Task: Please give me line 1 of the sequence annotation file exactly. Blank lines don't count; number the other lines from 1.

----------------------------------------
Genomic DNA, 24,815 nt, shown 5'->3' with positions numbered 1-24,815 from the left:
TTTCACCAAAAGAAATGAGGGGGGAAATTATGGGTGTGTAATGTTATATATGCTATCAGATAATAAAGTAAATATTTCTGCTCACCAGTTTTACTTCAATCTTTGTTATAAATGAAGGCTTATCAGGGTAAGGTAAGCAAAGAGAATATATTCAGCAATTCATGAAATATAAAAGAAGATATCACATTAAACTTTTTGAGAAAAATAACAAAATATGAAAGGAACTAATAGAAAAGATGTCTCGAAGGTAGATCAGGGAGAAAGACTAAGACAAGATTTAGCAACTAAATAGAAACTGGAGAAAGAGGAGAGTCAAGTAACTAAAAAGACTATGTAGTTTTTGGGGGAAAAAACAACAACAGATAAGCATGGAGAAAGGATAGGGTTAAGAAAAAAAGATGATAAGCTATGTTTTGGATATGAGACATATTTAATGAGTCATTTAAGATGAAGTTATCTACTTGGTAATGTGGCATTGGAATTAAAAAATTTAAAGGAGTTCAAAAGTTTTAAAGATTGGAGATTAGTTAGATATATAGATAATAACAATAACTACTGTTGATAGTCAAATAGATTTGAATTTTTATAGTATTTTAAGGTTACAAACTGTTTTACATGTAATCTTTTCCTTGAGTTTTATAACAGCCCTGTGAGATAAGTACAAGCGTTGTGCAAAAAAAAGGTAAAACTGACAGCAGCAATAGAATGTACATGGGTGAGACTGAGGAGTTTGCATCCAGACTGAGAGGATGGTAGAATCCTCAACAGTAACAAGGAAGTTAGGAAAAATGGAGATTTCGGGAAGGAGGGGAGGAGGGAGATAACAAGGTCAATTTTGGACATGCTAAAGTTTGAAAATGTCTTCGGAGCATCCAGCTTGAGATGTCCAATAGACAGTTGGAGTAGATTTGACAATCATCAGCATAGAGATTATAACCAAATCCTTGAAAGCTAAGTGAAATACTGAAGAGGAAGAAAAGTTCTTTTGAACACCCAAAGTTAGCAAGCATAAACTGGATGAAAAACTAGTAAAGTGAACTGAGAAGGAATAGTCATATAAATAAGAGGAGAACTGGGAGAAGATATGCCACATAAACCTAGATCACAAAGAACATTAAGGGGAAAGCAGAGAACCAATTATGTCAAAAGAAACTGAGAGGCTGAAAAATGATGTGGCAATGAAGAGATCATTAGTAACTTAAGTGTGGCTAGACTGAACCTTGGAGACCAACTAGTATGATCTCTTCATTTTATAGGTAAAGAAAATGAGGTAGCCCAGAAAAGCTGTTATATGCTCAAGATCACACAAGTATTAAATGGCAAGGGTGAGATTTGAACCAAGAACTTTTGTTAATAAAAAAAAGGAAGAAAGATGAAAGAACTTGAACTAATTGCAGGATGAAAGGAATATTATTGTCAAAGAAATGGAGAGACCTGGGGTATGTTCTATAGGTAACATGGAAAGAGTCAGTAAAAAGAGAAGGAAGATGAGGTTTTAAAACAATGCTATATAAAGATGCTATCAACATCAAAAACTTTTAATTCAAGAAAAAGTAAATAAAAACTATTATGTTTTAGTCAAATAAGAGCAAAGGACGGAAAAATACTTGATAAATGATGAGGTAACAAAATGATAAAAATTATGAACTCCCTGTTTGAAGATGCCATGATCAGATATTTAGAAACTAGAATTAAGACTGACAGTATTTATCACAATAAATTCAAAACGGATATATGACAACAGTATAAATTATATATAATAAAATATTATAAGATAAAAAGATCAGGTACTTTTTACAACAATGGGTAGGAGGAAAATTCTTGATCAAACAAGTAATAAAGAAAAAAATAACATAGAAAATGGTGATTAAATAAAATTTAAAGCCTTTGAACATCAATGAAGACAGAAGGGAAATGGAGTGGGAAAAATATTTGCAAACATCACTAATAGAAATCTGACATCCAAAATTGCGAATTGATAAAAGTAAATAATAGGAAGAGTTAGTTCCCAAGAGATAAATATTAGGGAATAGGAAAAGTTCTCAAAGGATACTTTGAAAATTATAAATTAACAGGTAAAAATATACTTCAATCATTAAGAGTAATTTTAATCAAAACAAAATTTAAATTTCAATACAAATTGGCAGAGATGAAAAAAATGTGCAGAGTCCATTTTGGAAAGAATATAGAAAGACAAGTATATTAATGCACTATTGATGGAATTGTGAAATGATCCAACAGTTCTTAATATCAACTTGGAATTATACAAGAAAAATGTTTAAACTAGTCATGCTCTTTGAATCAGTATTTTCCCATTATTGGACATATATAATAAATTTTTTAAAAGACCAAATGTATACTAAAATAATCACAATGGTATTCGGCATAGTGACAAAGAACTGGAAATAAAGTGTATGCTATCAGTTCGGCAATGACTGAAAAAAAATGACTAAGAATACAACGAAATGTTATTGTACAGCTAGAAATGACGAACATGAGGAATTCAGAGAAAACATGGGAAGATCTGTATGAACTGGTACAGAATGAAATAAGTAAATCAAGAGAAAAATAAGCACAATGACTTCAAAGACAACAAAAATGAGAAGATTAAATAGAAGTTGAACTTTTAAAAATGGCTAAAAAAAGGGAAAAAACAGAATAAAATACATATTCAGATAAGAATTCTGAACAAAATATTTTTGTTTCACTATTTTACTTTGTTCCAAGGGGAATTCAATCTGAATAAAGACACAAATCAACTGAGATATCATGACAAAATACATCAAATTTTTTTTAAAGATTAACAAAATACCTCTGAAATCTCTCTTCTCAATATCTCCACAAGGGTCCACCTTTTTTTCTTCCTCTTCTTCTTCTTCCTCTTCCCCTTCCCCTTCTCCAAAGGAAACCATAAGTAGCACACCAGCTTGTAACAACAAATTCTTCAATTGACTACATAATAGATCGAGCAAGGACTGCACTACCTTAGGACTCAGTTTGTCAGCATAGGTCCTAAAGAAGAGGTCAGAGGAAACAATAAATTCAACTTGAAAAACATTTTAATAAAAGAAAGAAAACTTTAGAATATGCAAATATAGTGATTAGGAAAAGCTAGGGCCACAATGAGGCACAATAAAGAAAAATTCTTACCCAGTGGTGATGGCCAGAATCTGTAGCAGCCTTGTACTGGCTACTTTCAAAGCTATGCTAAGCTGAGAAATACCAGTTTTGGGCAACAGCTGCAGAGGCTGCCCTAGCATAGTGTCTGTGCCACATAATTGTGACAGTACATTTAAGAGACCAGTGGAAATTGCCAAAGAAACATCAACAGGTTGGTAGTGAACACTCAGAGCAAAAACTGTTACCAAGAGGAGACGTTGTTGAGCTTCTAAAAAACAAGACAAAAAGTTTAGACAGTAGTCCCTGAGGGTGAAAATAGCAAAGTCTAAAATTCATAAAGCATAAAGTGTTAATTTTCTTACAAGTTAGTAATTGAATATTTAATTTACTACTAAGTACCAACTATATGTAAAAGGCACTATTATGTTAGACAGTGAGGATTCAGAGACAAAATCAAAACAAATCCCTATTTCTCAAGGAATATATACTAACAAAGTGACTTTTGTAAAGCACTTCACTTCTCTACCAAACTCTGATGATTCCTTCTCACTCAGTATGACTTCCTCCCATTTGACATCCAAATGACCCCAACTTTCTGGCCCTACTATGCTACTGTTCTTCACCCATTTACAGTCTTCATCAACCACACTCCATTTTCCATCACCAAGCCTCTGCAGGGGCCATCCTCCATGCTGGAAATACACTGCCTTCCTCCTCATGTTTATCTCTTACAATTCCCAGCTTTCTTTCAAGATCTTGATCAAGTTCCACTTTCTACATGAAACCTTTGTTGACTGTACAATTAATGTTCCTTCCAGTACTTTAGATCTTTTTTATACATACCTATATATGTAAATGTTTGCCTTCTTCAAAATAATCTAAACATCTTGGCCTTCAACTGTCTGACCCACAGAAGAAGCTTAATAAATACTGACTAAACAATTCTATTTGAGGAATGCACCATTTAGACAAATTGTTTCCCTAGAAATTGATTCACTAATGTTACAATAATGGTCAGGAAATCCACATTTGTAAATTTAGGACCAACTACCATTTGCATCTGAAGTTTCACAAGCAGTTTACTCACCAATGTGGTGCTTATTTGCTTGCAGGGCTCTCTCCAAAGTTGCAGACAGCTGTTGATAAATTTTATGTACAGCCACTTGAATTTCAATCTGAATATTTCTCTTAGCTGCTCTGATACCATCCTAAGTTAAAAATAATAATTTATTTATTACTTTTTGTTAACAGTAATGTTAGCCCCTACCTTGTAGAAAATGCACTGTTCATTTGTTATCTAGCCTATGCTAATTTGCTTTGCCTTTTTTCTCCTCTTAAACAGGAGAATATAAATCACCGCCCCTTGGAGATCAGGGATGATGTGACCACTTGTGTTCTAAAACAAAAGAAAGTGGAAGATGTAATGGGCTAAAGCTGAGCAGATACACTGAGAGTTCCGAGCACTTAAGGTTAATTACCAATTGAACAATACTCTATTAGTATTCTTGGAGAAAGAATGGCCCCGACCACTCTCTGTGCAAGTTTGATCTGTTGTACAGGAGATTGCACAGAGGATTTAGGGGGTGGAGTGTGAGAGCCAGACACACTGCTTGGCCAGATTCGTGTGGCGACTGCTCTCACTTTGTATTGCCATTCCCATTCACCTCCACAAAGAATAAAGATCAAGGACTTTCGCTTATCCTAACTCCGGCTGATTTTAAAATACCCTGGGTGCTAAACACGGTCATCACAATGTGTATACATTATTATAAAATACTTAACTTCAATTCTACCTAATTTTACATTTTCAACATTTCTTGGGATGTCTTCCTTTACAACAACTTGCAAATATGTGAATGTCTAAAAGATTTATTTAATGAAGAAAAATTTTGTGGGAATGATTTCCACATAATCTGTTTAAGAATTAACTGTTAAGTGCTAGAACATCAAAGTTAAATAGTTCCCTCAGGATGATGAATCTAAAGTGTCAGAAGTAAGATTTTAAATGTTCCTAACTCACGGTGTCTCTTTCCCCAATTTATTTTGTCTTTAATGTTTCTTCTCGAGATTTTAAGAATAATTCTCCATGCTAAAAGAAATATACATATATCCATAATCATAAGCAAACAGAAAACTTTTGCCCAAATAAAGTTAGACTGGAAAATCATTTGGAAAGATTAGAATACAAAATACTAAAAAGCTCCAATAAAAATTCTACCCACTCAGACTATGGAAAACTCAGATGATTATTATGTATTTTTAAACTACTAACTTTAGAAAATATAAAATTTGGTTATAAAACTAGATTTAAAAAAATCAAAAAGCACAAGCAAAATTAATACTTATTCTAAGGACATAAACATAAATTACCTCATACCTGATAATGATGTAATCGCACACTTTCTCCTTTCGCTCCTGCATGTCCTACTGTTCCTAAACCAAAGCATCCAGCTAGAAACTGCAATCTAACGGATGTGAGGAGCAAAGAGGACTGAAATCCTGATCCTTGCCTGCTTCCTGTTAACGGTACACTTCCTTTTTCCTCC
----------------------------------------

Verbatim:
Genomic DNA, 24,815 nt, shown 5'->3' with positions numbered 1-24,815 from the left: